Blog written by Claire Hamlett, a freelance journalist and contributor
We’ve carried out many undercover investigations over the years to reveal the reality of how animals are treated on farms and in slaughterhouses across the UK. The responses from authorities, retailers supplied by the farms, and certifying organisations like Red Tractor vary, from radio silence to suspension (and often later reinstatement) of farms from certification schemes. Less than 1 percent of farms are prosecuted following complaints of animal cruelty.
Our most recent investigation into Woodhead Bros abattoir owned by Morrisons provoked a dishonest and evasive response from the supermarket and the authorities. The disturbing footage gathered by our undercover worker revealed routine and severe abuse of pigs from the moment they were unloaded from trucks to the moment they were gassed to death.
In press reports on the investigation, Morrisons claimed some of the footage and audio recordings were not from their abattoir, while carefully avoiding outright condemnation of the clear breaches of animal welfare laws and the supermarkets’ own standards and blaming workers of “third party hauliers” for being “more forceful than necessary”, even though the hauliers are Morrisons owned. The implications here are that we used footage from elsewhere on purpose, and that none of the rough handling of animals is Morrisons’ fault. But we learned from The Times journalist who broke the story that Morrisons initially admitted fault before changing tack to cast doubt on the authenticity of our footage.
The Food Standards Agency (FSA), which oversees food safety and slaughterhouses in England, then began requesting to see our footage – the first time it has done so in all the times we’ve alerted it to welfare violations. It appears the FSA had been lobbied by the British Meat Producers Association (BMPA) on behalf of Morrisons, with BMPA claiming in an article in Spalding Today that we had to hand over the unedited footage.
While we have previously submitted all investigation footage to relevant authorities and certifying organisations like Red Tractor, in this instance we refrained for several reasons, including to protect our investigator’s identity and past experience of the FSA failing to act on evidence of wrong-doing. Instead, we urged the FSA to obtain footage from inside Morrisons’ abattoir from the mandatory CCTV. Indeed, this is the very point of the CCTV; it would make sense for it to be the first port of call in a situation where a regulator does not want to rely solely on the footage gathered by activists. As yet, we do not know if the FSA has asked Morrisons to provide CCTV footage.
These failures by retailers and authorities to thoroughly investigate farms and abattoirs or hold them to account for animal abuse are, unfortunately, not unheard of. Nor is the tactic employed by Morrisons of casting suspicion on activists in order for retailers and meat producers to discredit us and protect themselves.
When we investigated Gressingham Foods duck farms in 2019, Gressingham implied we were actually behind some of the stresses their ducks were clearly under, including interfering with the lighting timer so that the ducks were deprived of any periods of darkness for more than 24 hours. This was a shocking denial of their own mismanagement and abdication of responsibility to the animals. It was also after our 2020 investigation in Gressingham’s duck slaughterhouse that we realised we couldn’t rely on the FSA to do its job properly. After the Crown Prosecution Service’s decision not to prosecute Gressingham, the FSA chose not to appeal on the nonsensical grounds that we had launched a petition asking supermarkets to drop Gressingham.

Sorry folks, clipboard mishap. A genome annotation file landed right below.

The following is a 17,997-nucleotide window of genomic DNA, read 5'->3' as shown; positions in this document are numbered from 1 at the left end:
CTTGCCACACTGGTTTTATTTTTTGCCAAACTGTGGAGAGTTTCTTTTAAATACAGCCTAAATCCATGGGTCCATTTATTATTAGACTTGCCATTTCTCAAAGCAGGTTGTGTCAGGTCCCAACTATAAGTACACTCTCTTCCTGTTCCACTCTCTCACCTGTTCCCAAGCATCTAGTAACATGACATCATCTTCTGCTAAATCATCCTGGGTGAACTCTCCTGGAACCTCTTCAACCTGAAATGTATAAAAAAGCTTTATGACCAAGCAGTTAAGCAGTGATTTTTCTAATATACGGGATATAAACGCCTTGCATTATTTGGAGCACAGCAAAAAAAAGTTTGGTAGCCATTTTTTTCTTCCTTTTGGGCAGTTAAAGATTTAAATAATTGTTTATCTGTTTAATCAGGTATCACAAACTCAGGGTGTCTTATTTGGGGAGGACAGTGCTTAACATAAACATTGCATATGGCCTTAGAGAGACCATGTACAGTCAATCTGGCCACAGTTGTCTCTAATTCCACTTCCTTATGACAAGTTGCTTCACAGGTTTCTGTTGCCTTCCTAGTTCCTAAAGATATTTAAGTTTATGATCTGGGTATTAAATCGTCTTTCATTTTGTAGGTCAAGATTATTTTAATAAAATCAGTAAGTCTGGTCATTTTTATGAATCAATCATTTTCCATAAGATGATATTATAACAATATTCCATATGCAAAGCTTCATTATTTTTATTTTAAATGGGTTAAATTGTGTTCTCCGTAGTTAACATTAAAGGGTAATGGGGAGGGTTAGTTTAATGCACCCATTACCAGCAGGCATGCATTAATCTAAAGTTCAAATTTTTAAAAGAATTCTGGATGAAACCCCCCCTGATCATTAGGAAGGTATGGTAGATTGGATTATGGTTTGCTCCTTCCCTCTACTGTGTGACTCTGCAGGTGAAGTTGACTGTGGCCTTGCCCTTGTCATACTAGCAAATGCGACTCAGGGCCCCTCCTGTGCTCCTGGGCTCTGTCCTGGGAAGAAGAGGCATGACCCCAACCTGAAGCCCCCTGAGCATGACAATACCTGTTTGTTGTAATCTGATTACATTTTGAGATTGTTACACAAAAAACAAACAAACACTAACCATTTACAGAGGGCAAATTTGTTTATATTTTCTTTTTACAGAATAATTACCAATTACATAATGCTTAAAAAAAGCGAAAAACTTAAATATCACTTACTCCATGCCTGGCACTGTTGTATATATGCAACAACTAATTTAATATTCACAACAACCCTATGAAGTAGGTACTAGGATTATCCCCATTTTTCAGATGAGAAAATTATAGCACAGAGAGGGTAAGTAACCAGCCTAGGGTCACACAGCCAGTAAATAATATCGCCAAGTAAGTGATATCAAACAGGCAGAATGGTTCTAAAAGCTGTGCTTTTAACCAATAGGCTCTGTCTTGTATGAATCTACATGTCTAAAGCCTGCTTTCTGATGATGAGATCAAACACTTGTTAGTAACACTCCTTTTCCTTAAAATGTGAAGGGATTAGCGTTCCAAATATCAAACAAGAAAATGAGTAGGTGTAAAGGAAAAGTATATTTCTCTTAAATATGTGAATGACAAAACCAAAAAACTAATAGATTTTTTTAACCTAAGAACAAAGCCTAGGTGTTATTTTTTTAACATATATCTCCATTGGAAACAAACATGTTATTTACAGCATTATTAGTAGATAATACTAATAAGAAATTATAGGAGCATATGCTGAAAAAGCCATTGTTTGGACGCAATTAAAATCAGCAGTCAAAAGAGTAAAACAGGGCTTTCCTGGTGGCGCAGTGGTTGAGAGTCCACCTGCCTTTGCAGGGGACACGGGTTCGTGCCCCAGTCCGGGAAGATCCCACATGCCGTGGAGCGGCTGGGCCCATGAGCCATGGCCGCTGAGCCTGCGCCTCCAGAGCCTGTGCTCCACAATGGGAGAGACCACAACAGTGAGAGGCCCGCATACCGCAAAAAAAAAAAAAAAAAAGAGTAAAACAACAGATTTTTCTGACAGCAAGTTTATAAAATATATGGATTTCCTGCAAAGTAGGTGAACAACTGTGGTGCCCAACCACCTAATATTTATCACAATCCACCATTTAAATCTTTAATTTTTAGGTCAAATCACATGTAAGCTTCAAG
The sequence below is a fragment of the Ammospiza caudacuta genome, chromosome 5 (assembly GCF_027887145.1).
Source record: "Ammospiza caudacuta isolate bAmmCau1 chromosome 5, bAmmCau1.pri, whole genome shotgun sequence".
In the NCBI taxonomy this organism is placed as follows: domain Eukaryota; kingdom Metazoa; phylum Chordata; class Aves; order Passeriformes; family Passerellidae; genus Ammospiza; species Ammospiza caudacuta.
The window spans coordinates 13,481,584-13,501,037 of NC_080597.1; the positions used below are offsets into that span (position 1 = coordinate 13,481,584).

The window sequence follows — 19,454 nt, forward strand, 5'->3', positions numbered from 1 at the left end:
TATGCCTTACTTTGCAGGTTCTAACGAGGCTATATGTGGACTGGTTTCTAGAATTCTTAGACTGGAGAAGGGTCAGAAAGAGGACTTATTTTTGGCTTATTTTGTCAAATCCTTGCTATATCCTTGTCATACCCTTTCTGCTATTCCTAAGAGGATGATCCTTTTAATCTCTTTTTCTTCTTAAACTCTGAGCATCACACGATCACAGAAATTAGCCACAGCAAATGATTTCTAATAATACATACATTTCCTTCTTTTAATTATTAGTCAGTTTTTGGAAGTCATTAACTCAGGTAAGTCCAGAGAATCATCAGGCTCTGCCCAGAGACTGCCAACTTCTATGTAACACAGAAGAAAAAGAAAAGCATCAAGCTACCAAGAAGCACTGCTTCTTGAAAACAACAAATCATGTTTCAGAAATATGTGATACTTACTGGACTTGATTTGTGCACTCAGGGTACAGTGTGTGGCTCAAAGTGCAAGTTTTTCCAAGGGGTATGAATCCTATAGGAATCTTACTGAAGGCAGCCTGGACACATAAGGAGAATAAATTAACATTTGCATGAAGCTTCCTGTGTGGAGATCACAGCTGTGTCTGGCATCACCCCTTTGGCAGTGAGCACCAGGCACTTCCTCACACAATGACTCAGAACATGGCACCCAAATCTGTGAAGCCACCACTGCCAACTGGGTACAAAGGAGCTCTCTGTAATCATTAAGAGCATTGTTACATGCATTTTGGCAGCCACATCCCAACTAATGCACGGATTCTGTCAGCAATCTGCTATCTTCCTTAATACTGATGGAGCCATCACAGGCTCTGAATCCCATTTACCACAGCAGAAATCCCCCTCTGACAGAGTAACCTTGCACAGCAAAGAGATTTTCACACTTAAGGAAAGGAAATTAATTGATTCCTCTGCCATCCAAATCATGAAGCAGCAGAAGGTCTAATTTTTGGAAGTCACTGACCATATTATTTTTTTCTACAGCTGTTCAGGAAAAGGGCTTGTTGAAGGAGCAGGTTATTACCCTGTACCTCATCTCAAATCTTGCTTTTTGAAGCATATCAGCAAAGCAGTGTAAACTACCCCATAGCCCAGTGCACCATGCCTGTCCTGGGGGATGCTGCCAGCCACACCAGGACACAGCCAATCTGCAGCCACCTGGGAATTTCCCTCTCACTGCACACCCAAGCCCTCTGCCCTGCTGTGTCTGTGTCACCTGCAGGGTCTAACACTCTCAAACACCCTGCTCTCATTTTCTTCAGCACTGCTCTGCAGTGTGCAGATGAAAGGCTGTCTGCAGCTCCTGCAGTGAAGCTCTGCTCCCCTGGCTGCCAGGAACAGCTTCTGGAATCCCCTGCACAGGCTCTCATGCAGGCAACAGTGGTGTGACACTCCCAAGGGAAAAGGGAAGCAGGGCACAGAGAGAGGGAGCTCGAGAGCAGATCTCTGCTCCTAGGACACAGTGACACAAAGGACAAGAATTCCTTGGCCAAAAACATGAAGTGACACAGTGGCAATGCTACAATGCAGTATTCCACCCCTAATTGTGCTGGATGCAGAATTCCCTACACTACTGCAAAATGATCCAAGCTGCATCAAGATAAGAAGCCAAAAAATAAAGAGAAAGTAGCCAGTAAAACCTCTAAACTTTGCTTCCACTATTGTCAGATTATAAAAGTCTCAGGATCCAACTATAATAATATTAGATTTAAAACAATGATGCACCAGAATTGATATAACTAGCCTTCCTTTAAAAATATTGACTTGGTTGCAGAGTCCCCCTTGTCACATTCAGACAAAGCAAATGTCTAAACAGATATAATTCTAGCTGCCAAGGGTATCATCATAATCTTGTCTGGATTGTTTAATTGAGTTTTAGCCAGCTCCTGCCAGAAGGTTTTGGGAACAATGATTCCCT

On a number of occasions we have heard nothing at all from Red Tractor, the RSPCA, the Animal Plant and Health Agency (APHA), or the local Trading Standards authority when we have submitted evidence or complaints of animal abuse. This silence is perhaps not surprising, as it turns out that only half of farms are inspected by government agency inspectors following a complaint of animal cruelty.
In some cases, retailers have cut ties with farms, such as Abel & Cole did after our investigation into Bath Soft Cheese organic dairy farm and Tesco, Waitrose, and others did with goat farm St Helen’s after footage showing animal abuse was handed to vegan campaign group Surge. No doubt it’s easier for retailers to take such a stand when they don’t own the farm or abattoir in question, as Morrisons does with Woodhead Bros. But some cases, such as the deplorable conditions filmed at Hogwood pig farm filmed by Viva! over the course of several years, show that it can take retailers and authorities far too long to act on evidence of wrong-doing.
Now with our latest investigation into Morrisons’ abattoir, we are witnessing attempts to dupe the public and evade proper oversight. If Morrisons really cared as “deeply” about animal welfare as it claims to do, or the FSA really had a “zero tolerance approach” to animal welfare issues, they wouldn’t be focussing on us but on the abattoirs where abuse is clearly normal and routine.
For the animals.